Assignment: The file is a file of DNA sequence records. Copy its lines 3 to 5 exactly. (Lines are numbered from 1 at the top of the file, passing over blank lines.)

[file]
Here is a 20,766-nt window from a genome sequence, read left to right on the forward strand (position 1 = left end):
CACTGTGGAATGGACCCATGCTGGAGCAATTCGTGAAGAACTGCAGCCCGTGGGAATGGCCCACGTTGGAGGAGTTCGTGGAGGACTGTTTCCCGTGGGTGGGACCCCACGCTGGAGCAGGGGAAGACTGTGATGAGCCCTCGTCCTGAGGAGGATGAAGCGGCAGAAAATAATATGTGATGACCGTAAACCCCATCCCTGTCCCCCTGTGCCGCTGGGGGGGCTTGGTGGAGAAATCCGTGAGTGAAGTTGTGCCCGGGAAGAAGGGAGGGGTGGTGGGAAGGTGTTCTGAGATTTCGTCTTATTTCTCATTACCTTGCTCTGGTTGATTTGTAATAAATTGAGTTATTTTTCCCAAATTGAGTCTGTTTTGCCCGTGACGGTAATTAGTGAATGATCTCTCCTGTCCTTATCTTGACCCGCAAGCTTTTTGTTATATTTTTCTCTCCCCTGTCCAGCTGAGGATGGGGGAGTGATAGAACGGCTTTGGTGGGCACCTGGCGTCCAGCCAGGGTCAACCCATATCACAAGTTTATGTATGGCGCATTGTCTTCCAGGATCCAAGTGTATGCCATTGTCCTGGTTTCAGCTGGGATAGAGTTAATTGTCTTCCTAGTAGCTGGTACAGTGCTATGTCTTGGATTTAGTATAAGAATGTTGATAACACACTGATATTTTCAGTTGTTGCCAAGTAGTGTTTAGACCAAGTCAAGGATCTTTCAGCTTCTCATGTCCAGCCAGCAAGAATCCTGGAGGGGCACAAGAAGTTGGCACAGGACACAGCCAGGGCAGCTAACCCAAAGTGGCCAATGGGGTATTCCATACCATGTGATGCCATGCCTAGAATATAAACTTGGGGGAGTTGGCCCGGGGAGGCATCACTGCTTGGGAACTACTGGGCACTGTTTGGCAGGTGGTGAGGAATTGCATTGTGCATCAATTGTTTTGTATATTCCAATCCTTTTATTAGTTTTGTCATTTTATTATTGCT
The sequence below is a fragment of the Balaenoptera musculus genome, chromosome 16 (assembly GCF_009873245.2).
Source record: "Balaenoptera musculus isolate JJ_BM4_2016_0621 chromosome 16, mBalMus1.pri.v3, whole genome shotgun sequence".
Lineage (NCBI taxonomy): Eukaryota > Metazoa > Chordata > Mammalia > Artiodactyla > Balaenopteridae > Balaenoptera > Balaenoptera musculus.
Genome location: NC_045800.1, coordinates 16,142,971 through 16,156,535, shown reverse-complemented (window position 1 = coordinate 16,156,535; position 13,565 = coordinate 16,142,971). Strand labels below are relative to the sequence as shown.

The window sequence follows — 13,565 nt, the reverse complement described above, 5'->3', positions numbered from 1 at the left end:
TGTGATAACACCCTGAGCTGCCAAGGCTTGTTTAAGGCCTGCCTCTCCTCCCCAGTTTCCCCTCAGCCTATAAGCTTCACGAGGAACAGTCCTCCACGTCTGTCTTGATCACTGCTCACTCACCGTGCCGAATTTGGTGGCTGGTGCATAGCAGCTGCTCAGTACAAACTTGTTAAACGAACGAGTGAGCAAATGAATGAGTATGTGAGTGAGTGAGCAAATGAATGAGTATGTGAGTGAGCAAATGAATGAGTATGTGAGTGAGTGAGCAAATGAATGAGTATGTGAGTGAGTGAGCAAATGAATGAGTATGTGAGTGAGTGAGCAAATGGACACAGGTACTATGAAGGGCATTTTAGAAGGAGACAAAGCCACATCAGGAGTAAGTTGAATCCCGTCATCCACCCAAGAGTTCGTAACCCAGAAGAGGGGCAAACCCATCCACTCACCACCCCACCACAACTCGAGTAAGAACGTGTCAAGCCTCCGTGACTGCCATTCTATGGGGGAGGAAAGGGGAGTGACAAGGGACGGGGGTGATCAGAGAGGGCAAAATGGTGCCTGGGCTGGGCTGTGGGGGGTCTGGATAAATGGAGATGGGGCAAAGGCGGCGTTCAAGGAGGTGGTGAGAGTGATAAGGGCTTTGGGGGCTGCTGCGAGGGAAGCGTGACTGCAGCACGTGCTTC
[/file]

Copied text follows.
The sequence below is a fragment of the Balaenoptera musculus genome, chromosome 16 (assembly GCF_009873245.2).
Source record: "Balaenoptera musculus isolate JJ_BM4_2016_0621 chromosome 16, mBalMus1.pri.v3, whole genome shotgun sequence".
Lineage (NCBI taxonomy): Eukaryota > Metazoa > Chordata > Mammalia > Artiodactyla > Balaenopteridae > Balaenoptera > Balaenoptera musculus.